What is Agile?
When people refer to “agile” they are usually referring to the agile manifesto and the twelve agile principles written by Beck, Cunningham, Fowler, Schwaber, Sutherland, et al.
The Manifesto for Agile Software Development says: “We are uncovering better ways of developing software by doing it and helping others do it.
Through this work we have come to value:
- Individuals and interactions over processes and tools
- Working software over comprehensive documentation
- Customer collaboration over contract negotiation
- Responding to change over following a plan
That is, while there is value in the items on the right, we value the items on the left more.”
For more information, including the 12 principles, please go to agilemanifesto.org
What is Scrum?
It’s impossible to describe the variations of Scrum in a few hundred words.
If you want a good introduction, come to one of my introduction workshops.
However, what I will do is describe how I’ve generally* used Scrum in the businesses I’ve helped:
- Scrum is one approach that applies the agile principles
- It is a framework; not a full methodology
- Scrum uses iterations to deliver regular working software
- Iterations are normally between 1 and 4 weeks in duration (I found 2 weeks is usually about right)
The team comprises the people who write the code, run the tests, etc. I cheekily refer to the team as “the people who do the work”. Teams are typically 5 to 9 people. The team makes decisions as a whole, not as individuals (e.g. how much work to do in the next iteration).
The Product Owner is a decision-maker from the business. The PO owns the roadmap and the backlog of work that the business wants the team to deliver. The PO decides on the priority of this backlog and will answer questions that the team might have regarding these requirements.
A ScrumMaster is often referred to as a “servant leader”. He/she is not a decision-maker but works for the team to remove impediments, coach the team in agile/Scrum processes, shield the team from negative forces, facilitate meetings, etc. The ScrumMaster works towards the team becoming self-managing.
User stories **
Scrum doesn’t use lengthy specs; instead, the PO writes a short, simple description (in everyday language) of what the business wants. This is called a “user story”. Stories are written from the perspective of the person who will use the new capability. It is important to note that the story tells the team what the desired outcome is, but does not tell the team how to deliver the requirement.
A common format used to write user stories is:
As a <who>
I want <what>
So that <why>
For example, “As a customer I want to be able to edit my shipping address so that orders get delivered to my correct address.”
User stories are supported by Conditions of Satisfaction. These are a list of criteria that the story must satisfy once delivered. A story is not considered complete until all the Conditions of Satisfactions have been fulfilled.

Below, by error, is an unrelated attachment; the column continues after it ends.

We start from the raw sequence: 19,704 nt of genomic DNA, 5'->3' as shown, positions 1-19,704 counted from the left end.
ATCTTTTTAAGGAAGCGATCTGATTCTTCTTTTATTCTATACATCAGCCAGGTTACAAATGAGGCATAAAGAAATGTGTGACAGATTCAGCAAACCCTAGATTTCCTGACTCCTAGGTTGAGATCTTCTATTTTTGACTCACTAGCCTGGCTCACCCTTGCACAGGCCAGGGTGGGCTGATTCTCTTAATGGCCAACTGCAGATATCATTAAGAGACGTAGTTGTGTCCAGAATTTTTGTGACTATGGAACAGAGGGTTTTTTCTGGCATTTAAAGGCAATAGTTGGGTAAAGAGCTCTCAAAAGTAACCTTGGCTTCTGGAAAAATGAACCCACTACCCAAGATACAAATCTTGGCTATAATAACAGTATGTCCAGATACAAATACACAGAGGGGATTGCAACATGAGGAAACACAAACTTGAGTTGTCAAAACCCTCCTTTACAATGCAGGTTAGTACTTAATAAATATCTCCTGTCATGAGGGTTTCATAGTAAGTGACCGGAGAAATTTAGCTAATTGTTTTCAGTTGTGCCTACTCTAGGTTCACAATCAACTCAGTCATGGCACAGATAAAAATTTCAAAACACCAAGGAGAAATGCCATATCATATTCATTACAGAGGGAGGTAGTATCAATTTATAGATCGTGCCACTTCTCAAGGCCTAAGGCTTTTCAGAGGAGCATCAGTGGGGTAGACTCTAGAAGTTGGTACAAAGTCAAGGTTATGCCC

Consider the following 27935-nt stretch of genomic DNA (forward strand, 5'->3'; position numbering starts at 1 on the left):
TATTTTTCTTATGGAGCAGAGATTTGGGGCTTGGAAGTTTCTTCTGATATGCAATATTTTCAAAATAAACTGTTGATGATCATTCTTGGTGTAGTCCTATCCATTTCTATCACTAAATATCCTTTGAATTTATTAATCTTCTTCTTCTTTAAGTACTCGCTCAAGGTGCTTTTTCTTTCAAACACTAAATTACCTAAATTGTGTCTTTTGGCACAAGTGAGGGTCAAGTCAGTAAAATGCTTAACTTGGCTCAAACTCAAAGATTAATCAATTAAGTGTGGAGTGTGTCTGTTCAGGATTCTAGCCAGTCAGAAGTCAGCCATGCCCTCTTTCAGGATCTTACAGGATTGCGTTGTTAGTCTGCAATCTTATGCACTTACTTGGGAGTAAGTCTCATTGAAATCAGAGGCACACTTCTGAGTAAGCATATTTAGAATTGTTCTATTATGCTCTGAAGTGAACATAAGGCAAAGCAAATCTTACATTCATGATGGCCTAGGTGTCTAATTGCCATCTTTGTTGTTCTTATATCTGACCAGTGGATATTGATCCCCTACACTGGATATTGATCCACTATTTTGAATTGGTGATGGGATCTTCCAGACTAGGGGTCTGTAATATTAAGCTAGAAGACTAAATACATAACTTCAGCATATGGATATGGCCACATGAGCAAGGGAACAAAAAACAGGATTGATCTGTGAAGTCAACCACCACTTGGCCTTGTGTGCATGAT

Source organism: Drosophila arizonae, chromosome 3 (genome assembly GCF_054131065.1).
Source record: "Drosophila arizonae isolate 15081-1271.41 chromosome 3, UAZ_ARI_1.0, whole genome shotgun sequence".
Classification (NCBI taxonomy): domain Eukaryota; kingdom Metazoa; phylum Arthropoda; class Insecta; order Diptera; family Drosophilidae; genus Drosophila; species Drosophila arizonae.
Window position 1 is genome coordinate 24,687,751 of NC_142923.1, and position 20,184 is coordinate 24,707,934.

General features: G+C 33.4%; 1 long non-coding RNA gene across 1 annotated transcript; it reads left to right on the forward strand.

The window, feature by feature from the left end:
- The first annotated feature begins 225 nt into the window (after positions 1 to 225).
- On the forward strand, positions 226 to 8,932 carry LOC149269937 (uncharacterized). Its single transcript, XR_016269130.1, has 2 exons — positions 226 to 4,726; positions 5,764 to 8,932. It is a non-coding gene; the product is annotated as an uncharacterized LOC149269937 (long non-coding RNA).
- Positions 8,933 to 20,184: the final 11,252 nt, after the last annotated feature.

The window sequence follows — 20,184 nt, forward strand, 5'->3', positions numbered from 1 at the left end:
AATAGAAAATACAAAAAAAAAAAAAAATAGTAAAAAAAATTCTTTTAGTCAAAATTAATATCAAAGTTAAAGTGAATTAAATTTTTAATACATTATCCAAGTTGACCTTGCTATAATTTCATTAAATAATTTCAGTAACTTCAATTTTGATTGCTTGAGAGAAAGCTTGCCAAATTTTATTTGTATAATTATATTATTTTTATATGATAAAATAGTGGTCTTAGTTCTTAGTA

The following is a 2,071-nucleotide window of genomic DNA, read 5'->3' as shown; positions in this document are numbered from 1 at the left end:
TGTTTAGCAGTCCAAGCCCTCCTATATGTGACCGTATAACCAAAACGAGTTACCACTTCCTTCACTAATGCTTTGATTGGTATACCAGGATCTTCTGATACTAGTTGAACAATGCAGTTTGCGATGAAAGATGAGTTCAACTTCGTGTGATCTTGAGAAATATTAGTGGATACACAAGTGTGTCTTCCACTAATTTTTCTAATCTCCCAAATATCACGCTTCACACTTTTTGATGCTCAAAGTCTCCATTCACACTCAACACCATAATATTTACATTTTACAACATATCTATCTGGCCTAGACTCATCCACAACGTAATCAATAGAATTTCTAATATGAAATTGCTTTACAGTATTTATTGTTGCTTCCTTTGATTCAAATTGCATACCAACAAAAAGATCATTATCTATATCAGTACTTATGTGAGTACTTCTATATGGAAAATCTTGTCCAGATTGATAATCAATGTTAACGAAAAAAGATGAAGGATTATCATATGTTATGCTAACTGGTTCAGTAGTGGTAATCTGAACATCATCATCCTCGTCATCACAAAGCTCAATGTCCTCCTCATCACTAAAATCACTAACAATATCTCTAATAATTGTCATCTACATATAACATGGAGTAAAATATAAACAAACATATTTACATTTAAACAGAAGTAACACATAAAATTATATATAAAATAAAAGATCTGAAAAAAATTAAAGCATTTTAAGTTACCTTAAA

As mentioned above, the PO decides on the priority for all remaining work. This forms the “product backlog”. Items that are at the top of this queue will have a lot more detail than items towards the bottom. There is little value adding a lot of detail to stories that are at the bottom of the backlog because a lot might change before you get around to working on them.
Teams decide how much work to complete in each iteration by taking the top items from the product backlog. The group of items that they agree to work on in the iteration is known as the “Sprint backlog” (or “iteration backlog”).
But how do they know how much they will be able to complete? They estimate how big each story is but, rather than use time, they use story points.
The team discusses the story until they understand the requirements. They then compare the size of the story relative to other/past stories (including all testing required to make the story considered ‘done’). A popular method is for each person to choose a figure from the following sequence: 1, 2, 3, 5, 8, 13, 20, 40, 100. Everyone then declares their opinion at once. The people who choose the lowest and highest figures then explain why they chose those numbers, the team discusses, then votes again. Once a consensus is reached, that is declared the size of the story.
This information gives the PO the chance to descope and/or deprioritise the story (or, of course, to leave it as it was and in the same place in the prioritised list).
For more information on poker planning, check out Mike Cohn’s explanation of Planning Poker.
A method to visualise an iteration’s progress: a column for each step of the process. Each story is represented by a card (sometimes the story is broken down into smaller tasks which are also displayed on the board), which is then moved through the columns as it progresses to completion.